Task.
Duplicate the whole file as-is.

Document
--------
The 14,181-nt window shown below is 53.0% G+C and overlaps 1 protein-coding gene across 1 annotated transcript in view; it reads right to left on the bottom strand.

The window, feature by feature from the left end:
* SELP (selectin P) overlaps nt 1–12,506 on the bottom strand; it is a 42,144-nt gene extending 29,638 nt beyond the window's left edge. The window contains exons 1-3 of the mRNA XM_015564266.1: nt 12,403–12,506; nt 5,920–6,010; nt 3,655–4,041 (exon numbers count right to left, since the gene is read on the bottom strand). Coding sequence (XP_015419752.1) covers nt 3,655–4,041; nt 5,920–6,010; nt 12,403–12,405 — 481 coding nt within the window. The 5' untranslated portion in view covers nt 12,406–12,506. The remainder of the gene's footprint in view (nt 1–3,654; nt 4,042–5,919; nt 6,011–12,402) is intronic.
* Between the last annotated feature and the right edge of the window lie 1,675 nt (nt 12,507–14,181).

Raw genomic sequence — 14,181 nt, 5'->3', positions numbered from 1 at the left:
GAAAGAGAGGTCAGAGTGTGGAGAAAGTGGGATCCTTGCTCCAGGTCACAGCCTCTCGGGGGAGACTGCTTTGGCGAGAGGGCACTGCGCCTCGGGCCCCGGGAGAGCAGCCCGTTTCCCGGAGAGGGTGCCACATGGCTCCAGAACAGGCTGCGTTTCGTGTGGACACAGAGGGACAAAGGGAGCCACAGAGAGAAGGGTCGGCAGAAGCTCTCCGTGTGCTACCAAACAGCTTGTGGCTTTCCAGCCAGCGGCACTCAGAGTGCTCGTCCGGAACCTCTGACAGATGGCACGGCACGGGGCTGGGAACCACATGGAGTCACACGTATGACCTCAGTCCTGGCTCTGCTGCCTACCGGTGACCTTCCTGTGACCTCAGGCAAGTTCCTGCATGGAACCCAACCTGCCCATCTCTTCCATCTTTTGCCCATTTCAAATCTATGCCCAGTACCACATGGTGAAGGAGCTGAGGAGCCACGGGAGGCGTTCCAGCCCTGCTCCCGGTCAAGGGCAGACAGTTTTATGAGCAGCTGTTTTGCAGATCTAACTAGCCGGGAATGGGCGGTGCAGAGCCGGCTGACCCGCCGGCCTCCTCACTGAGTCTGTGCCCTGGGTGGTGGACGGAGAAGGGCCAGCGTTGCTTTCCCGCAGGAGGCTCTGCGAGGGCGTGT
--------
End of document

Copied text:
The 14,181-nt window shown below is 53.0% G+C and overlaps 1 protein-coding gene across 1 annotated transcript in view; it reads right to left on the bottom strand.

The window, feature by feature from the left end:
* SELP (selectin P) overlaps nt 1–12,506 on the bottom strand; it is a 42,144-nt gene extending 29,638 nt beyond the window's left edge. The window contains exons 1-3 of the mRNA XM_015564266.1: nt 12,403–12,506; nt 5,920–6,010; nt 3,655–4,041 (exon numbers count right to left, since the gene is read on the bottom strand). Coding sequence (XP_015419752.1) covers nt 3,655–4,041; nt 5,920–6,010; nt 12,403–12,405 — 481 coding nt within the window. The 5' untranslated portion in view covers nt 12,406–12,506. The remainder of the gene's footprint in view (nt 1–3,654; nt 4,042–5,919; nt 6,011–12,402) is intronic.
* Between the last annotated feature and the right edge of the window lie 1,675 nt (nt 12,507–14,181).

Raw genomic sequence — 14,181 nt, 5'->3', positions numbered from 1 at the left:
GAAAGAGAGGTCAGAGTGTGGAGAAAGTGGGATCCTTGCTCCAGGTCACAGCCTCTCGGGGGAGACTGCTTTGGCGAGAGGGCACTGCGCCTCGGGCCCCGGGAGAGCAGCCCGTTTCCCGGAGAGGGTGCCACATGGCTCCAGAACAGGCTGCGTTTCGTGTGGACACAGAGGGACAAAGGGAGCCACAGAGAGAAGGGTCGGCAGAAGCTCTCCGTGTGCTACCAAACAGCTTGTGGCTTTCCAGCCAGCGGCACTCAGAGTGCTCGTCCGGAACCTCTGACAGATGGCACGGCACGGGGCTGGGAACCACATGGAGTCACACGTATGACCTCAGTCCTGGCTCTGCTGCCTACCGGTGACCTTCCTGTGACCTCAGGCAAGTTCCTGCATGGAACCCAACCTGCCCATCTCTTCCATCTTTTGCCCATTTCAAATCTATGCCCAGTACCACATGGTGAAGGAGCTGAGGAGCCACGGGAGGCGTTCCAGCCCTGCTCCCGGTCAAGGGCAGACAGTTTTATGAGCAGCTGTTTTGCAGATCTAACTAGCCGGGAATGGGCGGTGCAGAGCCGGCTGACCCGCCGGCCTCCTCACTGAGTCTGTGCCCTGGGTGGTGGACGGAGAAGGGCCAGCGTTGCTTTCCCGCAGGAGGCTCTGCGAGGGCGTGT